The BasicsEdit on GitHub
In this section, we’ll learn how to declare new bindings and perform some basic operations on them.
Grain uses the
let keyword to introduce new values with a given name, which we call bindings. Here are some examples using primitive types:
We can reference bindings we’ve created in Grain to form compound expressions:
Tuples in Grain allow you to bundle up a few pieces of data. They’re great for related, uniform data. Mixed data types are allowed within tuples, and we’ll take advantage of that in this example. Here’s an example of a tuple containing a user’s name, age, and favorite color:
Grain supports tuple destructuring to pull data out of tuples:
# The same tuple from the previous example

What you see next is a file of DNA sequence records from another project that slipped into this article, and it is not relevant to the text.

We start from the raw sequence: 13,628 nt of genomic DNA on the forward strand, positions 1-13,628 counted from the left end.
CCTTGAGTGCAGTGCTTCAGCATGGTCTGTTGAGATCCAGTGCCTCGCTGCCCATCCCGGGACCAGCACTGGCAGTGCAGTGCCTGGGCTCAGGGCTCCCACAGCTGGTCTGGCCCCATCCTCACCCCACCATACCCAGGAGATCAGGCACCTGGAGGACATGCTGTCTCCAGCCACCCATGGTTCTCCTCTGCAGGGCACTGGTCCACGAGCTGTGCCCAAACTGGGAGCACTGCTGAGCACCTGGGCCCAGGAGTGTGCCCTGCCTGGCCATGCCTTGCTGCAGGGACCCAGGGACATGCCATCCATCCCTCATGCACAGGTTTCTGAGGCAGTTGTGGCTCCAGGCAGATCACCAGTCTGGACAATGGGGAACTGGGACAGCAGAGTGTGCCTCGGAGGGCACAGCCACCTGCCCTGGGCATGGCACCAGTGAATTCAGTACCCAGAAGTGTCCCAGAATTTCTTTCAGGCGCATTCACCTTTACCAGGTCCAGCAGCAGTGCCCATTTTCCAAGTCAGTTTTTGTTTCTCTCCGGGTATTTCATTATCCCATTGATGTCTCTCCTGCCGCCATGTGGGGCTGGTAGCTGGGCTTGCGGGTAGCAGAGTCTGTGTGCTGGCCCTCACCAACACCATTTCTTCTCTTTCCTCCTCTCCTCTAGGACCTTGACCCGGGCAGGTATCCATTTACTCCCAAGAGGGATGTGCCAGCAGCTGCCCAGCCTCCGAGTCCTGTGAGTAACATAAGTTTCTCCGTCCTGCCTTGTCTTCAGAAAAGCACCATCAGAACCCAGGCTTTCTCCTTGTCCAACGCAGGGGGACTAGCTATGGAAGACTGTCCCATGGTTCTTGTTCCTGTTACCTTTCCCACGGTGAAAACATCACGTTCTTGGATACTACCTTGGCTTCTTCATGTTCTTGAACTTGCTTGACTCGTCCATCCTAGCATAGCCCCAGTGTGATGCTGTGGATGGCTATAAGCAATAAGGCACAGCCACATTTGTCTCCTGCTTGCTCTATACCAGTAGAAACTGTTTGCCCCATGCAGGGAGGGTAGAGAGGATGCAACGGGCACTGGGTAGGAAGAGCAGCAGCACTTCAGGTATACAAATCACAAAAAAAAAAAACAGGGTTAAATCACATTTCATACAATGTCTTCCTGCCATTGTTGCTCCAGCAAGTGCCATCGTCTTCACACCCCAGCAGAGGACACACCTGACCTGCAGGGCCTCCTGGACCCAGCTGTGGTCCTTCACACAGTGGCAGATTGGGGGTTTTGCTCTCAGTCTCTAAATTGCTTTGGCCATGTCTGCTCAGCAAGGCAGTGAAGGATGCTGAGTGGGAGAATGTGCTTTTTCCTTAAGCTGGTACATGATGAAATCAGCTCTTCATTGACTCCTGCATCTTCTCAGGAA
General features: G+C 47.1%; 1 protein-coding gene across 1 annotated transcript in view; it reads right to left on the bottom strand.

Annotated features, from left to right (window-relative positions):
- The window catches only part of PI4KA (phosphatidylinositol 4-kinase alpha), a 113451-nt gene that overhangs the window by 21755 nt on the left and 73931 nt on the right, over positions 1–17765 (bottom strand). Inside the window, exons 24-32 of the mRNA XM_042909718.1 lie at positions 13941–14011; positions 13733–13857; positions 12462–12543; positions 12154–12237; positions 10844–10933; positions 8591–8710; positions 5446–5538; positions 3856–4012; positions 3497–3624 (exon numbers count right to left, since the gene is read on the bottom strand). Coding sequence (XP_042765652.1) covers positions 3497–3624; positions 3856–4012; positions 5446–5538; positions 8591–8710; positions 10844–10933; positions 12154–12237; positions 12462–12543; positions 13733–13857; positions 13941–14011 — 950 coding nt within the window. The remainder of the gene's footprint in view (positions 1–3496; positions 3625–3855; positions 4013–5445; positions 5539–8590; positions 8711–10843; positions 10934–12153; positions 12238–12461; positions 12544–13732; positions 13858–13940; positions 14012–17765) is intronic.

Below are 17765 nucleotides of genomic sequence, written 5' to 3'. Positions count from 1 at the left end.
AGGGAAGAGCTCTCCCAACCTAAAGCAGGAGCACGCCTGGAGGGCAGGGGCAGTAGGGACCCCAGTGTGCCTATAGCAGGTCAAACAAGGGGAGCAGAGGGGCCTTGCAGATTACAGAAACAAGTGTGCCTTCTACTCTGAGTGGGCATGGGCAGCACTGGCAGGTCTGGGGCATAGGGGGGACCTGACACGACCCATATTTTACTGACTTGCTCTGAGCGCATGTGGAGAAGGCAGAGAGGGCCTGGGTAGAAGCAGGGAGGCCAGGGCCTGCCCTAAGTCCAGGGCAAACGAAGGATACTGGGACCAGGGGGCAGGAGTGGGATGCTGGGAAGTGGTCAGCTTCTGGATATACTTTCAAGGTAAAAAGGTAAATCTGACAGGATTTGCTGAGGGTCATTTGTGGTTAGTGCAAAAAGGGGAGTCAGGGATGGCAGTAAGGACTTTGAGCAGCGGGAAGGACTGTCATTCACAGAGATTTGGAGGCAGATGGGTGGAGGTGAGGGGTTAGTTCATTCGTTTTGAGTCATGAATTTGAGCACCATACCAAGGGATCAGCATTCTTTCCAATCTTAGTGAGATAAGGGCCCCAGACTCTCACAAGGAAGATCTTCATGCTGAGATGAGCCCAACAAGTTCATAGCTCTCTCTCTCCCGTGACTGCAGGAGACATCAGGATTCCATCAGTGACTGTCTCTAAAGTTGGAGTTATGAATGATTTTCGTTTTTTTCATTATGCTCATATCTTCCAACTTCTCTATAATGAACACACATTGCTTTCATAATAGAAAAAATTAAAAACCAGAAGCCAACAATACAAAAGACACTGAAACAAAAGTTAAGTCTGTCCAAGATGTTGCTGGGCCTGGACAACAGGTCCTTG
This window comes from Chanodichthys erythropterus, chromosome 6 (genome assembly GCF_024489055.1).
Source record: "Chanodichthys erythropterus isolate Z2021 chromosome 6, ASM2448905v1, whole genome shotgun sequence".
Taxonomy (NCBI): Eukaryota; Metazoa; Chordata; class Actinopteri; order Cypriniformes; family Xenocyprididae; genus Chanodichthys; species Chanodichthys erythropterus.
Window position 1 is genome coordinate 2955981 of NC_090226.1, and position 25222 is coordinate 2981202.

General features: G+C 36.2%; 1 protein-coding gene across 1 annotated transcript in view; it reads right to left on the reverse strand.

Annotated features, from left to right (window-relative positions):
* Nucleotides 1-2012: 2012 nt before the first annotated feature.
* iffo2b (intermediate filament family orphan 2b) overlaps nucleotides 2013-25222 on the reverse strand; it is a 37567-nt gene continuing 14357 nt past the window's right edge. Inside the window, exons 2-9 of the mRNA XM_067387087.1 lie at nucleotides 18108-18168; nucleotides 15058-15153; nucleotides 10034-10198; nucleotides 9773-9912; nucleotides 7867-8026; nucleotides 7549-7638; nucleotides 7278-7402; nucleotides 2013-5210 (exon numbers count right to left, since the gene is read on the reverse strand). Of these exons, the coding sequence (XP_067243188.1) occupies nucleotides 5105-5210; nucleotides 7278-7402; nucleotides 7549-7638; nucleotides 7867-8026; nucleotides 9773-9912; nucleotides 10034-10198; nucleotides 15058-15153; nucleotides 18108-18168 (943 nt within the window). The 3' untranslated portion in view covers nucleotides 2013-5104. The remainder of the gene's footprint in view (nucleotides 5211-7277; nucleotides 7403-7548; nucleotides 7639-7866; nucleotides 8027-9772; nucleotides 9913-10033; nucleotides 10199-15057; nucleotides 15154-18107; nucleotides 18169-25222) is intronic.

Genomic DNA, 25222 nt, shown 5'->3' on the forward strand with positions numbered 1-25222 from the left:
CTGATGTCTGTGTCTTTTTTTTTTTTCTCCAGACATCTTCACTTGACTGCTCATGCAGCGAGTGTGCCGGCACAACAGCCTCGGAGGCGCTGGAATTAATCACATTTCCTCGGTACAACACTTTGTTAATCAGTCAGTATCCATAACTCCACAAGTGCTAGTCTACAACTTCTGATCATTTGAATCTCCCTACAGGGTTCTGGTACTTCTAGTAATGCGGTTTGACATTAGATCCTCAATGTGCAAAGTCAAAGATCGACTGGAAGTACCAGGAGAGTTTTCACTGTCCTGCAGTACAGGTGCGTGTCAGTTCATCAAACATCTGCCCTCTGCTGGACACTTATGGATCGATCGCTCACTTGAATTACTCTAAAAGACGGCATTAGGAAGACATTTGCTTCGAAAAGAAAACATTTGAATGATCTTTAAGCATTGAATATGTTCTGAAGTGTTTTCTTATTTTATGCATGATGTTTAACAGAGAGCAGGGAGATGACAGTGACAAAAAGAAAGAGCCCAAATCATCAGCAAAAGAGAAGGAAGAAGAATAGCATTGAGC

Since we only care about some of the values in this tuple, we can use underscores instead of names, and Grain will not create bindings for those fields.
# The same tuple from the previous two examples
You may find some of these useful throughout your Grain programs.
The standard number operations include addition, subtraction, multiplication, division, and modulus (remainder). If you’re looking for more number operations, you may find what you’re looking for in the
let sum = 2 + 2 # 4
These operators return a boolean result of
false. In this example, every statement returns
== to check equality.
== checks for structural equality, so it also works for comparing things like tuples and lists.
The classic booleans operators
! are available.
if statement in Grain always returns a value. For this reason, our
if statements must always have an
else branch. The last value in the block is the value of the statement.